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Surgeons are performing increasingly complex operations because they need to remove smaller and smaller tumors. Because of imaging techniques, tumors can be detected at an early stage. “This increases the patient’s chance of survival but also presents a challenge to distinguish the (small) tumor from surrounding healthy tissue during surgical treatment,” says Bram Schermers, CEO and CTO of Sirius Medical.

The tools available for tumor localization were very burdensome for the patient, the surgeon, the hospital, society, and the environment. So, they are developing a better, simpler, and affordable technology at Schermers’ startup.

1.3 million chickpeas per year

Sirius’ first application is designed for breast-conserving turmoil resections. These are performed about 1.3 million times a year worldwide. “That means finding and removing a tumor about the size of a chickpea 1.3 million times a year,” Schermers said. Sirius is not the only provider in this market, but we are the only company in the world that offers an intuitive, simple and affordable navigation solution for this type of surgery.”

The Sirius Pintuition localizes breast cancer tumors via a magnetic seed. Schermers developed the idea during his doctoral research at the Antoni van Leeuwenhoek Hospital. Until then, breast-conserving surgery in the early stages of breast cancer was performed with a metal anchor wire. The radiology department inserts this device. Two small hooks attach to the tumor area at the end of that wire. The radiologist uses ultrasound or X-ray to determine the tumor area and places the wire tip into the tumor from the skin. Through that wire, the surgeon cuts away the affected area by following the course of the wire.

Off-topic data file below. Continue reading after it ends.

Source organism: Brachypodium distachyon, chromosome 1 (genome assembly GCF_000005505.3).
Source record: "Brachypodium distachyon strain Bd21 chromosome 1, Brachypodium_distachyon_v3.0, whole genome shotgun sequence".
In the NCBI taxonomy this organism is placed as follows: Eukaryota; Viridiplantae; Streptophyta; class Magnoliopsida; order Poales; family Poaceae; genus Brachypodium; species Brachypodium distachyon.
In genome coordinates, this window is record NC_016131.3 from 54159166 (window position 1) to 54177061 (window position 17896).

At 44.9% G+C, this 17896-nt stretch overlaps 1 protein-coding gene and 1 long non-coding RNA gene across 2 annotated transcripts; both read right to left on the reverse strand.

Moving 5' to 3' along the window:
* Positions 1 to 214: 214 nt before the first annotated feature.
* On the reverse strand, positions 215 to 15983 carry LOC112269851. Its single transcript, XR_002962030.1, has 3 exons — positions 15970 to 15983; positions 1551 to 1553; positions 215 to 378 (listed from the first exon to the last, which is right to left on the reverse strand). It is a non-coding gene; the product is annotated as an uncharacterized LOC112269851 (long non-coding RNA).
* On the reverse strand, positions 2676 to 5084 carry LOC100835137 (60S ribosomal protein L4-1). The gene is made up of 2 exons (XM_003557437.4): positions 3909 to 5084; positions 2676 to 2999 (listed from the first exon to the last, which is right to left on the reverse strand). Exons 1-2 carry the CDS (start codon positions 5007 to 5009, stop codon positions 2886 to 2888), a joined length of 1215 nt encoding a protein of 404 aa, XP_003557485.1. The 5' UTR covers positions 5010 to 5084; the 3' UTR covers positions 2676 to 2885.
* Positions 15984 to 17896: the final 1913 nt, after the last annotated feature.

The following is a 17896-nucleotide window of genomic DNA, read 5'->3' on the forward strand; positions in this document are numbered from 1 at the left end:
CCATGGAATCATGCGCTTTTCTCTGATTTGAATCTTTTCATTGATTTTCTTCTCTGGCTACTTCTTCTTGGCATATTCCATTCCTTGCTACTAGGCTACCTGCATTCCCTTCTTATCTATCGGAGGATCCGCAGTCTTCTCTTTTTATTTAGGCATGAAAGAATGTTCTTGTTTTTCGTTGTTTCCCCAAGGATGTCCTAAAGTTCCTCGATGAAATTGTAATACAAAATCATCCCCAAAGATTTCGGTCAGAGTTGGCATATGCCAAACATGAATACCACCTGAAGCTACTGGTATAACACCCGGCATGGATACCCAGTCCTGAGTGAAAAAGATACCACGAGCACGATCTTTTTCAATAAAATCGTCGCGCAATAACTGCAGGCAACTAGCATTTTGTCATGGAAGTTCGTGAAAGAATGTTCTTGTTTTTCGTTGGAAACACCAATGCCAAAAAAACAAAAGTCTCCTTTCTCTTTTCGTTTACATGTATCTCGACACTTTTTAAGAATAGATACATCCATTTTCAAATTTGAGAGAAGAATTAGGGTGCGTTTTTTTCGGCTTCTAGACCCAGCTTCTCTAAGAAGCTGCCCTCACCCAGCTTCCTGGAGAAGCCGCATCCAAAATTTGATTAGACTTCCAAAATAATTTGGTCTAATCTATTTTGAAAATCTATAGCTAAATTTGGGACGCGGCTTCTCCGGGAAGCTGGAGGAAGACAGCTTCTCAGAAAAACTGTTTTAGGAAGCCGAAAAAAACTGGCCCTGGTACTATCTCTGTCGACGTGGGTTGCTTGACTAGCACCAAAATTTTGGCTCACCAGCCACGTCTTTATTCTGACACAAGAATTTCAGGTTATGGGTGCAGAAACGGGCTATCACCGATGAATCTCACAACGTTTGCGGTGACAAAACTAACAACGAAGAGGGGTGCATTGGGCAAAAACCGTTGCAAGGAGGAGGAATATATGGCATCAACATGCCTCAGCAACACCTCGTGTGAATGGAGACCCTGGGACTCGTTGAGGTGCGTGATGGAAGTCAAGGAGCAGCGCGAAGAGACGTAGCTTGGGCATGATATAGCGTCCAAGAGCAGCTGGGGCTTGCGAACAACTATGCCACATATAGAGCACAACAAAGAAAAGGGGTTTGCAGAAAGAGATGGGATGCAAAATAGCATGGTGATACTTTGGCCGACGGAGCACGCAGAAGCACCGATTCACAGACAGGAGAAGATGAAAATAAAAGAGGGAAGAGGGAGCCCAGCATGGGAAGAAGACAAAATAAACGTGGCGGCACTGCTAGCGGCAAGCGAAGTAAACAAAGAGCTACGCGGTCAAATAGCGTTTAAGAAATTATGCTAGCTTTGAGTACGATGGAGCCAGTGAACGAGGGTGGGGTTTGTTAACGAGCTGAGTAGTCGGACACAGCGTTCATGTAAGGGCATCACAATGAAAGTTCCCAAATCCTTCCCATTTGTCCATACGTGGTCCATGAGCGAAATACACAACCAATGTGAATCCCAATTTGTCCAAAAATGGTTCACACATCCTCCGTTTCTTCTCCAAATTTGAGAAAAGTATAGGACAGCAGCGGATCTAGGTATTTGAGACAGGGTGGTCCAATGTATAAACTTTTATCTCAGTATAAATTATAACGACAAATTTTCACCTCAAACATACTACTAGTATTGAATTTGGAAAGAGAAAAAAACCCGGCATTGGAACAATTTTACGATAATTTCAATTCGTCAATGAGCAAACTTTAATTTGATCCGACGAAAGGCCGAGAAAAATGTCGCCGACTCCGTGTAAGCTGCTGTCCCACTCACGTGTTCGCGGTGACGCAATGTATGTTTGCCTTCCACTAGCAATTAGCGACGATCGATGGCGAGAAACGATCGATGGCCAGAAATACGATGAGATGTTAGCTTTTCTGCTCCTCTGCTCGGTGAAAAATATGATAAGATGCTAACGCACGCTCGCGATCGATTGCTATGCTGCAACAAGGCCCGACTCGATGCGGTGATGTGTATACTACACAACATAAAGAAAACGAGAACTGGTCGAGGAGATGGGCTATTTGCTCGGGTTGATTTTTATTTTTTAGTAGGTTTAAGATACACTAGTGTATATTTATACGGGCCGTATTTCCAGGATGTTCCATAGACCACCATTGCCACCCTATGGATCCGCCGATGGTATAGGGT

Another method is localizing the tumor with a radioactive iodine seed. Less invasive, but many safety requirements must be met in doing so; there is a large barrier to wider acceptance, so wire localization remains the most commonly used method. Schermers discovered that it is also possible to replace the radioactive wire with a magnetic seed. And that became the Sirius Pintuition.

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22 countries and 20,000 procedures in 5 years

Schermers’ startup is developing rapidly. The quality requirements for the product and the manufacturer to bring a medical device to market are high, but the company managed to bring the product to market within five years. It operates in 22 countries worldwide; more than 20,000 procedures have already been performed with Sirius Medical’s technology.

Schermers sees plenty of opportunities for the future. Better diagnostics leads to earlier detection of tumors, increasing survival rates and quality of life. “This means a further shift from larger surgical procedures to minimally invasive, tissue- and function-saving operations. Healthcare will benefit from more efficient and affordable technologies to perform these operations.”

The entrepreneur says the rapid development is partly due to the Brainport region. “The ecosystem offers a tremendously good infrastructure for (technical) services and (technical) talent. By establishing ourselves at the High Tech Campus, we have in-house resources, third parties, and a sea of knowledge in our immediate vicinity to optimally develop our business.”

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